This school, a highly revered high school, scored an 82 percent on the new Maryland State Department of Education (MSDE) report card. The MSDE is, “designed to measure the success of schools and identify areas for improvement,” as stated on the Montgomery County School website.
The report card was created to keep public schools in good condition for students to be succeeding. “The Maryland Report Card was developed in response to the requirements of the Every Student Succeeds Act (ESSA), a federal law that seeks to ensure public schools provide a quality education for all children,” as stated on the MCPS website.
The report card has five components for high schools. It measures academic achievement, graduation rate, English language proficiency, readiness for postsecondary success, and school quality/ student success. This school scored 23.4 points out of 30 for academic achievement. For graduation rate, the school scored 14.7 points out 15. In progress in achieving English language proficiency, this school scored 8.1 points out of 10 points. In regards to readiness for postsecondary success, the school scored 9.3 points out of 10. Lastly, for school quality and student success, this school recived 18.9 points out of 25. This school scored 74 points out of 90, making the school’s grade 82 percent. In addition, the school received five out of five stars, as well as placing in the 93 percentile rank.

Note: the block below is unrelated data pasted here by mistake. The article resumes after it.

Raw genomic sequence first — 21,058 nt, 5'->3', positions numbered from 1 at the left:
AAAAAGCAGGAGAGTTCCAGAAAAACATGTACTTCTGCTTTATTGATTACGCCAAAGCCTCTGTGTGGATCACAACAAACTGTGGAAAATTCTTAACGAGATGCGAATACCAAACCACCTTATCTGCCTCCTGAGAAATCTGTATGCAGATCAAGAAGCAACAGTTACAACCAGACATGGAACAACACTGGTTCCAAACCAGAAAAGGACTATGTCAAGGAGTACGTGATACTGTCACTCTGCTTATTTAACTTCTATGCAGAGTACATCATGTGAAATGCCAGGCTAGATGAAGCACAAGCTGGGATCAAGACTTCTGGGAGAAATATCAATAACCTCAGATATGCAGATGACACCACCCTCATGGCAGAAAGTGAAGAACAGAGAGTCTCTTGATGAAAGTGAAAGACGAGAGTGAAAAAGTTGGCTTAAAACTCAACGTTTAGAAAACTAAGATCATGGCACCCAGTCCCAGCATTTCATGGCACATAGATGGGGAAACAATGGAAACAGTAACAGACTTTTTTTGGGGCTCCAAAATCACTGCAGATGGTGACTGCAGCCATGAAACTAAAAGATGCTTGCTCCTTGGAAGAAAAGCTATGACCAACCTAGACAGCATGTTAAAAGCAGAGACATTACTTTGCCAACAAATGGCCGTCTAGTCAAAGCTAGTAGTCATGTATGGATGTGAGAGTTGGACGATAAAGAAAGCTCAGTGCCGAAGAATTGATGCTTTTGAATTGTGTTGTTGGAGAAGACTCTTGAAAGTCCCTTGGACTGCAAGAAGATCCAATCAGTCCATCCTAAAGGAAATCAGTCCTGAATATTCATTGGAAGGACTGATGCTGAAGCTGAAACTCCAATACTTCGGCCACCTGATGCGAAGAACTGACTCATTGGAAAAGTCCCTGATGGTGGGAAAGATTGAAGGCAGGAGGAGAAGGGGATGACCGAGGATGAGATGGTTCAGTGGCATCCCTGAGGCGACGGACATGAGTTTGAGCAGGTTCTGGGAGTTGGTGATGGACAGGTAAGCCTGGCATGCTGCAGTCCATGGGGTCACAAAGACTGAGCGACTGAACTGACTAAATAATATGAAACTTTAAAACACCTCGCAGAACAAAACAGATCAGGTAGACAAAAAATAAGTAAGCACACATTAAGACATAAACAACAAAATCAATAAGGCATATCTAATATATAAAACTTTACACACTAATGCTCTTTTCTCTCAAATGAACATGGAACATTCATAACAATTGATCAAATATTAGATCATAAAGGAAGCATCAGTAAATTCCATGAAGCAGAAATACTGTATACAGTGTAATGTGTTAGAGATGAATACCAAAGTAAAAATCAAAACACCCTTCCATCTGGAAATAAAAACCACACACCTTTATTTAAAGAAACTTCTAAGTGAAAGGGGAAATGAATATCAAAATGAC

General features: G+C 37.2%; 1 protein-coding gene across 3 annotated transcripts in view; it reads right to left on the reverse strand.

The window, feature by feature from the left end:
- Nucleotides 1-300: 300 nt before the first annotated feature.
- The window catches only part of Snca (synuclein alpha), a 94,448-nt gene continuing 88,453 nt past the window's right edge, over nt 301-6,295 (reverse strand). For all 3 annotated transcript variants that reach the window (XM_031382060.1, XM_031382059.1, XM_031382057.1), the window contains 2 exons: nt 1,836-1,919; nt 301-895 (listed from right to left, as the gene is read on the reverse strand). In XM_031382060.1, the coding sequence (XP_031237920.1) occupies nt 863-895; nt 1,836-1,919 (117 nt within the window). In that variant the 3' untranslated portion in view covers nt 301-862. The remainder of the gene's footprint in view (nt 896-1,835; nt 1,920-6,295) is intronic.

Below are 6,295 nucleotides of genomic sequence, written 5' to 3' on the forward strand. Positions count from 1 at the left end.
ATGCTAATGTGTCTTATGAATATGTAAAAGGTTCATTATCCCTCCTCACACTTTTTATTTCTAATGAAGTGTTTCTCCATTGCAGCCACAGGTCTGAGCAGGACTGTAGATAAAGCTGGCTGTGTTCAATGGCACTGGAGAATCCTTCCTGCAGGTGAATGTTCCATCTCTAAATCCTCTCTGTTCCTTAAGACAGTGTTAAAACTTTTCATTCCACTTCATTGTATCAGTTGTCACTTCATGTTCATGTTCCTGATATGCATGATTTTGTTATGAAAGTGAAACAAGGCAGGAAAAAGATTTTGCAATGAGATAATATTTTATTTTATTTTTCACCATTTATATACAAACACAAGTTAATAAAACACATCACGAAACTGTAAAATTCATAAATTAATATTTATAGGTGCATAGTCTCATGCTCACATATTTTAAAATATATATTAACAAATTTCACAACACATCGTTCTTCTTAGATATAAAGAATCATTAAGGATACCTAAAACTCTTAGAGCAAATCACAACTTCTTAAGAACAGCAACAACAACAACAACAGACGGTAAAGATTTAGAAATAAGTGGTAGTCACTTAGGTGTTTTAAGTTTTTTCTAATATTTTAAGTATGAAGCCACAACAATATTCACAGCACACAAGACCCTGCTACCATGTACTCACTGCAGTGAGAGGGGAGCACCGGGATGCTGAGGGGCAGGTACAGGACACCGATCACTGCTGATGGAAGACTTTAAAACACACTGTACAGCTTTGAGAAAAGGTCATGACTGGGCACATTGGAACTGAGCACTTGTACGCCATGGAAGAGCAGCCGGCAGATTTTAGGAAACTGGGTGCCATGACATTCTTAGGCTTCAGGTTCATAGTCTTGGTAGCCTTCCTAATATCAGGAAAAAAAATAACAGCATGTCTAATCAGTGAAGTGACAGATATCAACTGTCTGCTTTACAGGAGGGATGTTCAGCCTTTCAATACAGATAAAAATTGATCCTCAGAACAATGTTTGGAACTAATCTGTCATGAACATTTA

The new report card has backlash. Superintendent Jack Smith was not pleased with how limited the report card was. He responded by creating an Equity Accountability Model that gives specific details and additional information about MCPS. “The Equity Accountability Model moves beyond the typical state and federal aggregate reporting to performance reporting for specific focus groups of students who have not experienced the same level of access, opportunity or success as other students,” as posted on the MCPS website.
The Equity has different components to it. They include academic achievement, graduation rate, academic progress, limited English proficiency and students with disabilities, culture, and equity, as well as a priority focus. In addition, the Equality Accountability Model has five focus groups in regards to free and reduced-price meals (FARMS) and race.
Although there was an email sent out to parents, explaining the two reports, not many students know about either report cards. “I am not really sure what either of these reports cards are, I wish teachers would show us because I feel like it’s beneficial to know how well our school is doing,” junior Amy Kraft said.